While the outlook for renewable energy is bright, governments continue to put pressure on traditional fossil fuel investment. In Europe, Greece and France announced new energy plans promoting renewable growth, Germany announced plans to close all of its 84 coal-powered plants by 2038 and the Norwegian government has proposed phasing out oil and gas exploration and production companies from its $1 trillion sovereign wealth fund. In the US, local government continues to drive renewable progress with New Mexico joining California, Hawaii, Washington D.C. and Puerto Rico with 100% carbon-free goals.
Corporations are also setting their own renewable targets, with more than 150 companies pledging to use 100% renewable energy by 2050 through the global leadership initiative RE100. Indeed, corporations are now entering into power purchase agreements directly with renewable developers, bypassing local utilities. In March, more than 200 companies launched the Renewable Energy Buyers Alliance with the goal to bring 65 GW of new renewable energy online by 2025.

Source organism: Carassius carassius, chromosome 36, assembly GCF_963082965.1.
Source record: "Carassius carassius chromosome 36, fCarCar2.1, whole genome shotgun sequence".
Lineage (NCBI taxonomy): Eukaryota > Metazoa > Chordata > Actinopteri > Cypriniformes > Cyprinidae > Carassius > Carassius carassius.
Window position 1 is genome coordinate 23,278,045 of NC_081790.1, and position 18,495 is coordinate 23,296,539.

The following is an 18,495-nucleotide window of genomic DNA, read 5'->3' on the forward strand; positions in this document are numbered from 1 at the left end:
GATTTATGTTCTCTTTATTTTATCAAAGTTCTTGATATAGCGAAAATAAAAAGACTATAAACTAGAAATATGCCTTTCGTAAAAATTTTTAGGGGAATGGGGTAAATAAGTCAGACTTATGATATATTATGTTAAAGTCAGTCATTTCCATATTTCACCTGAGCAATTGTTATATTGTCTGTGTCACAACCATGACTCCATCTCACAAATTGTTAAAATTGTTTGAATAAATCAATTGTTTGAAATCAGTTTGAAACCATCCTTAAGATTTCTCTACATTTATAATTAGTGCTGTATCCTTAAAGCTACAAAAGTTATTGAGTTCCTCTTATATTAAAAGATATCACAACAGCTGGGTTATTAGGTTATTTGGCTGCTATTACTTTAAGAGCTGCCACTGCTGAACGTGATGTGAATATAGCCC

Sector deal value in the Americas dropped 35% from Q4 2018 to $9.1 billion during the first quarter of 2019. Transaction themes included financial sponsor investment in renewables, cross-border investment into the US and Latin America, and portfolio restructuring as a result of shareholder activism or financial distress from nuclear and clean coal greenfield development. Renewables accounted for $3.7 billion of deal value, dominated by seven multimillion-dollar deals.
Huq says: “There is continued pressure on generation assets in the Americas, with a number of coal and nuclear generators in financial distress. These developments play out against a backdrop of certain utilities changing their thinking, to ensure they are not getting left behind, and focusing on renewable and emerging technology investment. Utilities do need to ensure new investments align with corporate strategy as we have seen a number of divestments to restructure portfolios due to corporate distress or shareholder activism.”